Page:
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John Lewis and The Body Shop featured on 'name and shame' list for flouting minimum wage rules

Tom Shearsmith
05 August 2021

John Lewis and The Body Shop have been named on a government-backed list of almost 200 businesses that breached minimum wage laws between 2011 and 2018.

The Department for Business (BEIS) said the HMRC figures equated to a shortfall of £2.1 million and affected 34,000 workers, with data showing a concerning number of them were apprentices.

The report shows that John Lewis failed to pay £941,355.67 to 19,392 workers, while The Body Shop underpaid 959 employees by £34,670.

Named employers have since been made to pay back what they owed, and were fined an additional £3.2 million, showing it is never acceptable to underpay workers.

Whilst not all minimum wage underpayments are intentional, it has always been the responsibility of all employers to abide by the law. Minimum wage breaches can occur when workers are being paid on or just above the minimum wage rate, and then have deductions from their pay for uniform or accommodation.

Out of the 191 employers named, 47% wrongly deducted pay from workers’ wages, 30% failed to pay workers for all the time they had worked, such as when they worked overtime, and 19% paid the incorrect apprenticeship rate.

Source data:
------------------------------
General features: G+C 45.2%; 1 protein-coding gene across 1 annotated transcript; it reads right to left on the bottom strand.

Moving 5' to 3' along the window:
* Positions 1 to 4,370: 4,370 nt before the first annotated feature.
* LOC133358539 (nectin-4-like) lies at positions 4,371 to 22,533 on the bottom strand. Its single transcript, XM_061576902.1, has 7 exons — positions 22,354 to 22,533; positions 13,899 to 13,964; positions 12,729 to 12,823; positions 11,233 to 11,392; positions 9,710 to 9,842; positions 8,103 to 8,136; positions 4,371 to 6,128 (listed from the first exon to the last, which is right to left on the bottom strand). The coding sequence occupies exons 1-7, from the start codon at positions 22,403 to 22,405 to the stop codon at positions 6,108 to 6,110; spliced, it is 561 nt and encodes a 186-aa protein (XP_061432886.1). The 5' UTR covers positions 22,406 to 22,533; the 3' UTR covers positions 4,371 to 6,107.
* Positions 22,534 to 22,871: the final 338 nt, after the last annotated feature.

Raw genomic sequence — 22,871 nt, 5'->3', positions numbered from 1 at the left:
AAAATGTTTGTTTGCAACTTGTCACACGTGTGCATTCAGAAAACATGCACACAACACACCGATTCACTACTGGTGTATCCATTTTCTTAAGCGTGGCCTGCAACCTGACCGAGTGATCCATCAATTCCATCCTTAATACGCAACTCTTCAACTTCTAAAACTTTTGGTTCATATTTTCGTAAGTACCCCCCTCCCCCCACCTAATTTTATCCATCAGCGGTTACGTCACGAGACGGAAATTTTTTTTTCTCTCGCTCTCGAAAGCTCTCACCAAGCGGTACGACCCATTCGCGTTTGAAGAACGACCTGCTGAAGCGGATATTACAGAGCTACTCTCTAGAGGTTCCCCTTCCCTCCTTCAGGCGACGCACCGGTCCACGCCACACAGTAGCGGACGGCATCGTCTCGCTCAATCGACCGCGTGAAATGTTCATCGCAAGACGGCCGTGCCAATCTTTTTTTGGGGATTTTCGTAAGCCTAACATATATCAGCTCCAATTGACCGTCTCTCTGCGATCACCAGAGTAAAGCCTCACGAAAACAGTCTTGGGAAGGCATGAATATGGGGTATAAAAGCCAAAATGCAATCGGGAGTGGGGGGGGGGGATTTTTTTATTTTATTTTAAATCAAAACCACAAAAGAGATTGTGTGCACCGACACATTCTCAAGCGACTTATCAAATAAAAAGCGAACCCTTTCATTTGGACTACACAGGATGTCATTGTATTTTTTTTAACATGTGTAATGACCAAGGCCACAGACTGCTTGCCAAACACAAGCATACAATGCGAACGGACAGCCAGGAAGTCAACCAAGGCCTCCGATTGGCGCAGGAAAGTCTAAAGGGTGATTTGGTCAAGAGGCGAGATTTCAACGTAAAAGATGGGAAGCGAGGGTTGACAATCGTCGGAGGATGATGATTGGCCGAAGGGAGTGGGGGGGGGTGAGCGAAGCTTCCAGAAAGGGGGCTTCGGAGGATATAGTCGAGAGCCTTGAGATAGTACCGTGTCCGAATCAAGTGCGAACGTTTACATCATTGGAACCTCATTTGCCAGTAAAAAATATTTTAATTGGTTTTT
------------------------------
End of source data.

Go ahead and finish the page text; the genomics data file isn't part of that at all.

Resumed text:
Business Minister Paul Scully said: "Our minimum wage laws are there to ensure a fair day’s work gets a fair day’s pay – it is unacceptable for any company to come up short. All employers, including those on this list, need to pay workers properly."

Since 2015 the government has ordered employers to repay over £100 million to 1 million workers.

John Lewis has hit back at its inclusion in the newly published list, citing that it is on the list because of a technical breach that happened in 2017.

A John Lewis Partnership spokesperson said: "We’re surprised and disappointed that BEIS has chosen to report this today. This was a technical breach that happened four years ago, has been fixed and which we ourselves made public at the time.

"The issue arose because the partnership smooths pay so that partners with variable pay get the same amount each month, helping them to budget. Our average minimum hourly pay has never been below the national minimum wage and is currently 15% above it."

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